Poets Claude Mckay and Langston Hughes are both well known for their literary contributions to the Harlem Renaissance. Roughly spanning from the 1910s to the 1930s, about two decades, the Harlem Renaissance is pinned as the intellectual, social, and artistic explosion of African American culture. At the same time, African Americans were treated as second-class citizens and dealt with a common consensus of disdain from the white folk. Authors and poets during this time were determined to write on the sufferings and strengths within the black culture. Through literary works such as "America" by Claude McKay and "Freedom" by Langston Hughes, the struggles encompassing the black experience are realistically portrayed through reoccurring themes
One of the most important elements in understanding the poem is knowing the identity of the author and the setting of the poem. Claude McKay is a black immigrant from Jamaica, and the poem was written in 1922. Because of the time period and the fact of the oppression faced by African Americans, it is more apparent to the reader why the writer takes a more cynical perspective of America. This leads to the speaker either being McKay himself or some other person of similar circumstances experiencing life in America. Like traditional sonnets, this poem focuses on something that McKay cares about deeply; however, there tone of this poem
W.E.B DuBois, Civil Rights activist, journalist, and educator, in his book “Black Reconstruction”, he researched the role African Americans played during America’s Reconstruction period. DuBois targets an audience of any open-minded reader that is willing to read about history from the lens of an African American. In the chapter titled “The Propaganda of History”, as the title suggests, DuBois argues that history is intentionally mispresented in order to influence the beliefs of the generations to come. “The Propaganda of History” analysis why the post-Civil War history remains manipulated and how that affects the African American community. One of his main claims is that the history of African Americans is subjective and belittling, that it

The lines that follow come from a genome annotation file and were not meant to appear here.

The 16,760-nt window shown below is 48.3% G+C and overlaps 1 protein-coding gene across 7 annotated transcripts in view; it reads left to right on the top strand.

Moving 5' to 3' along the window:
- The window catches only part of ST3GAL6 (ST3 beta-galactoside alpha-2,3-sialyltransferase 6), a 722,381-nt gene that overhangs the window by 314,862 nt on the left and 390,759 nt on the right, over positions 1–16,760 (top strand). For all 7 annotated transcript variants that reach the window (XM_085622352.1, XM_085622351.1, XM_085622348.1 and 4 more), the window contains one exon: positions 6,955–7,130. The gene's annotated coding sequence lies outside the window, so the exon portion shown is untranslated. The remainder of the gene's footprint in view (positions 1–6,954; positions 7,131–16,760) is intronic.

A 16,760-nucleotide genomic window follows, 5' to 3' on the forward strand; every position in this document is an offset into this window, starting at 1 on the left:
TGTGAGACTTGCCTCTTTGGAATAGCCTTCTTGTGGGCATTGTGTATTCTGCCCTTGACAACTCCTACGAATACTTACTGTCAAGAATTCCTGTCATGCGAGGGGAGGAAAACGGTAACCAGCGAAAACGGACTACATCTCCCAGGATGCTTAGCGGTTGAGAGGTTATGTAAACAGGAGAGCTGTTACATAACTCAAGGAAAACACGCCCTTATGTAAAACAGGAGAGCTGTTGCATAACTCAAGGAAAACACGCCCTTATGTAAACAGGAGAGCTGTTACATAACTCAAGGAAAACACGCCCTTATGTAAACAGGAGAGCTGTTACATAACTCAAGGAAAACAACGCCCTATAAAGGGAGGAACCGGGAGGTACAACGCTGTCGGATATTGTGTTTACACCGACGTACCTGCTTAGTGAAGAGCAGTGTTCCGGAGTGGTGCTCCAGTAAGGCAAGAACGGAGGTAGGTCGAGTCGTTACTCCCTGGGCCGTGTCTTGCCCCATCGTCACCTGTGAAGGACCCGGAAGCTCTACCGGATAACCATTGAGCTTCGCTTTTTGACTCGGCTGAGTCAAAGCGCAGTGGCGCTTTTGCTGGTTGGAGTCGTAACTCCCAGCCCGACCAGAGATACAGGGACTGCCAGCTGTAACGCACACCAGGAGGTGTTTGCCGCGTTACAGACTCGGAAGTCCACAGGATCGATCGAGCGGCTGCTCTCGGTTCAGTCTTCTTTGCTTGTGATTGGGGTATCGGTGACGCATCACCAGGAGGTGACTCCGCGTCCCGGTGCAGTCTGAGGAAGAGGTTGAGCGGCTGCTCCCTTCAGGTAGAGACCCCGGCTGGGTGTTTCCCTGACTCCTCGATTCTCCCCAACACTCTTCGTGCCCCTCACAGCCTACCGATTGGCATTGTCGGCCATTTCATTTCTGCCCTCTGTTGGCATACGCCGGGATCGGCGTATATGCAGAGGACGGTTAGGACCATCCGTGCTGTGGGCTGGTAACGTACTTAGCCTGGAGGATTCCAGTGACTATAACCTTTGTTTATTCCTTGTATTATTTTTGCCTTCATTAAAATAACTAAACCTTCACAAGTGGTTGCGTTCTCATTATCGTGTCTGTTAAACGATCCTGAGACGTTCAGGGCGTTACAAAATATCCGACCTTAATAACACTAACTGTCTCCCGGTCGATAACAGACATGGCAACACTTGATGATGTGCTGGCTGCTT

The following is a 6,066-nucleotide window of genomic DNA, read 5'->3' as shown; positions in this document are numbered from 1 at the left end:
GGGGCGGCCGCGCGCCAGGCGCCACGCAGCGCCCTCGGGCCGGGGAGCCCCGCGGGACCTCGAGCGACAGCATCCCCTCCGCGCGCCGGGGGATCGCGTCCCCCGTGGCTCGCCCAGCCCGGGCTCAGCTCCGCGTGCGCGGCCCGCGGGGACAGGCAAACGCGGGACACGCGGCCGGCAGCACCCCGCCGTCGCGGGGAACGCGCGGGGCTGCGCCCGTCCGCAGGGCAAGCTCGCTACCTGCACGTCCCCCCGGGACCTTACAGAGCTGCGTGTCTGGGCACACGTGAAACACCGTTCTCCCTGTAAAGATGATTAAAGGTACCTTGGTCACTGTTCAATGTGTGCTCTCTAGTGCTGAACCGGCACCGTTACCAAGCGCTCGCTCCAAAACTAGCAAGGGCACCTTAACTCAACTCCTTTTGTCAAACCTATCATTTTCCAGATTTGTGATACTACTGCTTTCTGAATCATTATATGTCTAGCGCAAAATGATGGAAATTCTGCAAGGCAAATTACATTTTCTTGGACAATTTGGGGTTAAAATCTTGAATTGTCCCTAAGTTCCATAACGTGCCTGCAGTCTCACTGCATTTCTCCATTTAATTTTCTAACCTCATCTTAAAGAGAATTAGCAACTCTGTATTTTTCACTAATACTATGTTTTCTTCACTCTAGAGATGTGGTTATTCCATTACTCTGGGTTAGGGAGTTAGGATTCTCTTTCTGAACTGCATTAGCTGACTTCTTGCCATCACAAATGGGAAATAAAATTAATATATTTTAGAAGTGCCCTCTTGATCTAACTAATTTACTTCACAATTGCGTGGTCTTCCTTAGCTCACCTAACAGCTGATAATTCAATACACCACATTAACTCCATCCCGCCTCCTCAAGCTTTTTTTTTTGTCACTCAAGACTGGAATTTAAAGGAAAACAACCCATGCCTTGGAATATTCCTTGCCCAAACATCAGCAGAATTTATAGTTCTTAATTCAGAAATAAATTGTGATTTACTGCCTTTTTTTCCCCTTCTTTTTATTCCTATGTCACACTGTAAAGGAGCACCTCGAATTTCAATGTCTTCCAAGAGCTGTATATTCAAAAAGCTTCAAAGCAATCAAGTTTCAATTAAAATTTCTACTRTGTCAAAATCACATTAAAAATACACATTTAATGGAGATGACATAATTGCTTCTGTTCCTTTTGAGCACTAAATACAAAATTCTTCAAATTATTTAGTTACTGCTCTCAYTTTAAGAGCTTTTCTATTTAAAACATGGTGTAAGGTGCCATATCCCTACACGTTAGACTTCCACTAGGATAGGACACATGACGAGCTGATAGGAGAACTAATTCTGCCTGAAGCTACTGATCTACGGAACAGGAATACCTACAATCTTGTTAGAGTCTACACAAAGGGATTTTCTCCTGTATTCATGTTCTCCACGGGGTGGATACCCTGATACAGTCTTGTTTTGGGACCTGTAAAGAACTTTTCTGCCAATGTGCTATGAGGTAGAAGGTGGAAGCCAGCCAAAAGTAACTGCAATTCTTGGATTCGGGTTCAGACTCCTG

Many Authors in American Literature used their short stories or poems to give the real details about race. Authors such as Thomas Jefferson, Phillis Wheatly and Henry Longfellow are just a few who wrote about these details in their works. Thomas Jefferson and Henry Longfellow being white mean used their color as platform to try and abolish slavery. Phillis Wheatly gives her reader an insight on what is was like to be a slave. In this essay I will be discussing the writes struggles with the issue of
Without knowledge of these two black literary traditions, understanding the motives of Brother Jack, and more importantly Dr Bledsoe, are nearly impossible. Masking and signifying were methods of survival for blacks (and whites) trying to make it in the world. They were also ways to take advantage of others who were less informed of the world. Ralph Ellison writes the narrator as a person naive of the world at first, who gradually learns, through masking and signifying, that the world is a colder place than originally thought. The lessons the narrator learns from Dr Bledsoe and Brother Jack go a long way in establishing the identity of the man who chooses to live underground for the remainder of his life.
When one examines Invisible Man by Ralph Ellison, immediately one notices the duality of being black in society. Ellison uses the narrator to highlight his invisibility in society, although African-Americans have brought forth so many advances. This statement best represents the novel as the narrator examines his location (geography), his social identity, historical legacies of America, and the ontological starting point for African-Americans. The “odyssey” that the narrators partakes in reflects the same journey that many African-Americans have been drug through for generations.
“I am the poor white, fooled and pushed apart, I am the Negro bearing slavery’s scars. I am the red man driven from the land, I am the immigrant clutching the hope I seek.” In the poem “Let America Be America Again” by Langston Hughes, the reader here’s from two different speakers, and how they both seperately want America to change. One of the speakers wants America to go back to what it was before, while the other responds in small comments, building up to say the quote you read at the beginning. In the poem “Let America Be America Again” the author has two separate speakers with contradicting thoughts, the author relates to problems that were happening in the real world, and how the author’s rhyme scheme is a vital component to how this poem reads.